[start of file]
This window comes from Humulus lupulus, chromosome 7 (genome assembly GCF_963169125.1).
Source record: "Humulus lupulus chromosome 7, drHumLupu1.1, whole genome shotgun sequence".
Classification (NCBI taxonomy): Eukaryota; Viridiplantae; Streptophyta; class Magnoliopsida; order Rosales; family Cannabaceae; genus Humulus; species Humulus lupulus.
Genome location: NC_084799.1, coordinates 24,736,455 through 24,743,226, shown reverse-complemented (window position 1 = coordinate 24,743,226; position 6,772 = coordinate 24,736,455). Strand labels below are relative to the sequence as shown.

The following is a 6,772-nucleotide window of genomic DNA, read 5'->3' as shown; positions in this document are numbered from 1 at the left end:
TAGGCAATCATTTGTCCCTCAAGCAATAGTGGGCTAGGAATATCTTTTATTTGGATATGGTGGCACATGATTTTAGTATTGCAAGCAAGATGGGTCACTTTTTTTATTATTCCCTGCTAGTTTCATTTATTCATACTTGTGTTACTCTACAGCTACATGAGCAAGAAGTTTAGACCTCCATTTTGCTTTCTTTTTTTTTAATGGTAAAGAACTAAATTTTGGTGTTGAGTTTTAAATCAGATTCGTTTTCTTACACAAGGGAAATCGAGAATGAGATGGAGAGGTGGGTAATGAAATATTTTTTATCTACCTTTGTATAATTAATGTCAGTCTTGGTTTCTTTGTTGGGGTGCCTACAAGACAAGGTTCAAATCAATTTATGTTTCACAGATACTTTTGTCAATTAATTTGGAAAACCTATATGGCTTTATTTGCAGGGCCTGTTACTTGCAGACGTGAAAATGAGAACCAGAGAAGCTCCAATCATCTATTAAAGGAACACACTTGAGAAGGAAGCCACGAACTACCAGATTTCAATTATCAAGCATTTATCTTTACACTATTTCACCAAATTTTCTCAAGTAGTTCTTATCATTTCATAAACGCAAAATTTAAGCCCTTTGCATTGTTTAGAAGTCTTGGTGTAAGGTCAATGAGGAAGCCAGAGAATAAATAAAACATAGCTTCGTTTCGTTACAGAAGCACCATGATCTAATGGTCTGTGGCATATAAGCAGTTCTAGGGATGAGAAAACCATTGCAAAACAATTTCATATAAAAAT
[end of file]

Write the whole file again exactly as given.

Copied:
This window comes from Humulus lupulus, chromosome 7 (genome assembly GCF_963169125.1).
Source record: "Humulus lupulus chromosome 7, drHumLupu1.1, whole genome shotgun sequence".
Classification (NCBI taxonomy): Eukaryota; Viridiplantae; Streptophyta; class Magnoliopsida; order Rosales; family Cannabaceae; genus Humulus; species Humulus lupulus.
Genome location: NC_084799.1, coordinates 24,736,455 through 24,743,226, shown reverse-complemented (window position 1 = coordinate 24,743,226; position 6,772 = coordinate 24,736,455). Strand labels below are relative to the sequence as shown.

The following is a 6,772-nucleotide window of genomic DNA, read 5'->3' as shown; positions in this document are numbered from 1 at the left end:
TAGGCAATCATTTGTCCCTCAAGCAATAGTGGGCTAGGAATATCTTTTATTTGGATATGGTGGCACATGATTTTAGTATTGCAAGCAAGATGGGTCACTTTTTTTATTATTCCCTGCTAGTTTCATTTATTCATACTTGTGTTACTCTACAGCTACATGAGCAAGAAGTTTAGACCTCCATTTTGCTTTCTTTTTTTTTAATGGTAAAGAACTAAATTTTGGTGTTGAGTTTTAAATCAGATTCGTTTTCTTACACAAGGGAAATCGAGAATGAGATGGAGAGGTGGGTAATGAAATATTTTTTATCTACCTTTGTATAATTAATGTCAGTCTTGGTTTCTTTGTTGGGGTGCCTACAAGACAAGGTTCAAATCAATTTATGTTTCACAGATACTTTTGTCAATTAATTTGGAAAACCTATATGGCTTTATTTGCAGGGCCTGTTACTTGCAGACGTGAAAATGAGAACCAGAGAAGCTCCAATCATCTATTAAAGGAACACACTTGAGAAGGAAGCCACGAACTACCAGATTTCAATTATCAAGCATTTATCTTTACACTATTTCACCAAATTTTCTCAAGTAGTTCTTATCATTTCATAAACGCAAAATTTAAGCCCTTTGCATTGTTTAGAAGTCTTGGTGTAAGGTCAATGAGGAAGCCAGAGAATAAATAAAACATAGCTTCGTTTCGTTACAGAAGCACCATGATCTAATGGTCTGTGGCATATAAGCAGTTCTAGGGATGAGAAAACCATTGCAAAACAATTTCATATAAAAAT